It was a problem the Wolves manager Stan Cullis was soon having to address. His side was beginning to slip from the position it had held since the war among the countries elite. Cullis badly needed to embrace the burgeoning talent of Peter Knowles within his faltering side. Knowles had just turned eighteen when he was handed his first team debut at Leicester City early on in the 1963-64 season. Wolves won 1-0 and Knowles then scored his first senior goal in the next game, a 2-2 draw at home to Bolton Wanderers.

This was a promising beginning, but it was not easy for the youngster to really break through in a side that struggled for any consistency. At times his silky skills made him look the perfect foil for the barnstorming centre forward Ray Crawford. He would also link well with the experienced winger Peter Broadbent. At other times, however, he looked somewhat fragile and could disappear from games. This came as no real surprise in a struggling side in his first season. Cullis remained apparently unsure of how best to use him and the season ended with Wolves 16th in the table and Peter Knowles still in the “highly promising” category.

The following season would see the fortunes of player and club head in different directions. Whereas Wolves’ recent decline continued and eventually saw them relegated, Knowles would truly emerge as a player of undoubted class with his exciting displays being the obvious highlight of a disappointing season.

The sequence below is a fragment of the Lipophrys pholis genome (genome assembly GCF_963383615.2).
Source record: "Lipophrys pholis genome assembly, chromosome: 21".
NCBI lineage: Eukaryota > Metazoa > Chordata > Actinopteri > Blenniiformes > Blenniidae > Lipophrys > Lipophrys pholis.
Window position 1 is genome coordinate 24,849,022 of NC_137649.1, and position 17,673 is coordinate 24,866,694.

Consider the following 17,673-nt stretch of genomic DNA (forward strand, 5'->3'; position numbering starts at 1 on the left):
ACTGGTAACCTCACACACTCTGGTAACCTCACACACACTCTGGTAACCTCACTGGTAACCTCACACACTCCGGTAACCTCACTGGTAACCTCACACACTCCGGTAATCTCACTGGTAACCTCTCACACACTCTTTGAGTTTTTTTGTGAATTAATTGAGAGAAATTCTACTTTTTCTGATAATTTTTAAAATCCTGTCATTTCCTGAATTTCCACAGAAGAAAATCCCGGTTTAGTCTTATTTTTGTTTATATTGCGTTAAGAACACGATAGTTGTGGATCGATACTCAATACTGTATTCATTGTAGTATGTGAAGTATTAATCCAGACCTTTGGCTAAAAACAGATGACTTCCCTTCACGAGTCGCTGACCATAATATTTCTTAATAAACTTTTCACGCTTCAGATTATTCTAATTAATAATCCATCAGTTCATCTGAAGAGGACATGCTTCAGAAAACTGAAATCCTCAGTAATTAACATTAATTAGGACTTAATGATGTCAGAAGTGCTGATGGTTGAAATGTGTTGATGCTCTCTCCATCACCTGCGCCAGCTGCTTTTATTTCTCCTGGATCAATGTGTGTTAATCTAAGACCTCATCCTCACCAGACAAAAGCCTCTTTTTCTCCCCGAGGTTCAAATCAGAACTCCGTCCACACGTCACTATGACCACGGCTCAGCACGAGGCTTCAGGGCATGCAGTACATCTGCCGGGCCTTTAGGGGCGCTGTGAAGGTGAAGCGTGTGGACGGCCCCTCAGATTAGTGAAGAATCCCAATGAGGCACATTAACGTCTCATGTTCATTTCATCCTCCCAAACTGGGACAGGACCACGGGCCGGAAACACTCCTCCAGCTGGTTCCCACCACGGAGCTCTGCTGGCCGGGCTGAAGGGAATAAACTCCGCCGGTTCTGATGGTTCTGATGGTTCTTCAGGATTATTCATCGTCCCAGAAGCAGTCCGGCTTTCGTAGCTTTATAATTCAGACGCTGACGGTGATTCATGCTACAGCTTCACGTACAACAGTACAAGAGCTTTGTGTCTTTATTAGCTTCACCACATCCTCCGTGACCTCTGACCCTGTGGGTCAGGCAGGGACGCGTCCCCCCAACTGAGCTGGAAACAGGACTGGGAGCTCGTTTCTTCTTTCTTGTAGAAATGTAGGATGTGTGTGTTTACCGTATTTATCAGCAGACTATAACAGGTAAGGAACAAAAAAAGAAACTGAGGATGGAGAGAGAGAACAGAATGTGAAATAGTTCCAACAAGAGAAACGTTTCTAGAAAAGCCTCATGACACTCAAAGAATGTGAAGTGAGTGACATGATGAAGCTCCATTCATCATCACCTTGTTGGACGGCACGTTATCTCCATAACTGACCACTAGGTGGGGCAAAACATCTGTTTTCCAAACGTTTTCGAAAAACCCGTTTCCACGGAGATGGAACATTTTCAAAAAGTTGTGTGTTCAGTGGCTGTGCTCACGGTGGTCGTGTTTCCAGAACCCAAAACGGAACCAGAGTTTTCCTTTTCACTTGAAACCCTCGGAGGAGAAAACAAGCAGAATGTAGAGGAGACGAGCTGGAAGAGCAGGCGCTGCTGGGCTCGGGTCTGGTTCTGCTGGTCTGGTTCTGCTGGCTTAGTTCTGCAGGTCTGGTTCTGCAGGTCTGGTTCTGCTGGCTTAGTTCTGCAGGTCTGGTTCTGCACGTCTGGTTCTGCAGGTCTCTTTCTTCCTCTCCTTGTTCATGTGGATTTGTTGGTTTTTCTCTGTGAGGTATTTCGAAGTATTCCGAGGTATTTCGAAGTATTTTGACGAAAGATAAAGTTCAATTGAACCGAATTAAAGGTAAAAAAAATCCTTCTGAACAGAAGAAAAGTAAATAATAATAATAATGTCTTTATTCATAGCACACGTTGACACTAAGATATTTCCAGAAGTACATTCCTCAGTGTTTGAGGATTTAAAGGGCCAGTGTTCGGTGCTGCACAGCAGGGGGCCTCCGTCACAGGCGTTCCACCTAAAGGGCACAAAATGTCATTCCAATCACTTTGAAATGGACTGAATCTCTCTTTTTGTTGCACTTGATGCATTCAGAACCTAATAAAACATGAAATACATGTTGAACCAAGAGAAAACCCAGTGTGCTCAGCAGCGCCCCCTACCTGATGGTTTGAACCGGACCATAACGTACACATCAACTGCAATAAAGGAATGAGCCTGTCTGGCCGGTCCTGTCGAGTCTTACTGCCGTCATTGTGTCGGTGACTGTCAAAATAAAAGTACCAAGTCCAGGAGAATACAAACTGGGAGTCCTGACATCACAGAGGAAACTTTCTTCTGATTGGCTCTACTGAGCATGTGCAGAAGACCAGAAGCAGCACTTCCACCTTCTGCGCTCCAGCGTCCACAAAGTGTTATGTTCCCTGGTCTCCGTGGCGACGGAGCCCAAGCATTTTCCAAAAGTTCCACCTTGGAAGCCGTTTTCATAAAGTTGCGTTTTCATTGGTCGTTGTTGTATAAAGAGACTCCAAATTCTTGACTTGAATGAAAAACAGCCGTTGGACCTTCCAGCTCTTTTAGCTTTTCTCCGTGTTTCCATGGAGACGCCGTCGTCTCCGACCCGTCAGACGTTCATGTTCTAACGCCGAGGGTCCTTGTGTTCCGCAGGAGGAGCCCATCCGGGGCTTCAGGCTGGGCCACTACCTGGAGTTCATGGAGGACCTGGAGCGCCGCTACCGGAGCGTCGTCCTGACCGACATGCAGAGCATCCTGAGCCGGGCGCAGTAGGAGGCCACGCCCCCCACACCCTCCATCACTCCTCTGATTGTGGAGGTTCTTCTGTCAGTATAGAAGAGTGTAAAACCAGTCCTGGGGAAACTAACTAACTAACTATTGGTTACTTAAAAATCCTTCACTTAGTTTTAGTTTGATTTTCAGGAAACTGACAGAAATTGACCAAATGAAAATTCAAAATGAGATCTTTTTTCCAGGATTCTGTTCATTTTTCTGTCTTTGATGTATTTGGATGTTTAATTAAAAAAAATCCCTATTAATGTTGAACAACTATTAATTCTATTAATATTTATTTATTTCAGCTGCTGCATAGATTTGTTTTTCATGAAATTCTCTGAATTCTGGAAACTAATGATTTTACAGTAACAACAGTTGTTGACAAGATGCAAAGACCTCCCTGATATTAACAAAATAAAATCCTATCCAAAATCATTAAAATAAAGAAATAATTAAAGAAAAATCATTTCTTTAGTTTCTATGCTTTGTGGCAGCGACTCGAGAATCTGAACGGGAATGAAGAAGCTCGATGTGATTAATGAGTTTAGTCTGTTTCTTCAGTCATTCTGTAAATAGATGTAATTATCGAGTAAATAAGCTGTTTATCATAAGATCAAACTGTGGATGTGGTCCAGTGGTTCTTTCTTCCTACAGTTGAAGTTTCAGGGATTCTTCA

With the players’ star rising while the clubs’ began to dim it was perhaps not surprising that conflict would arise. It was not long before Knowles was handing in the first of several transfer requests. These would all be rejected in turn.

It is likely that the player was also unsettled by the sacking of Stan Cullis early on in the campaign. Knowles regarded Cullis highly and was acutely aware of the part he had played in his development as a player. Knowles had scored one of the goals in a 4-3 win over West Ham in the game before Cullis’s departure. Under the new manager, Andy Beattie, Wolves seldom looked like saving themselves. Peter Knowles on the other hand was looking every inch a first division footballer as his club headed for the second.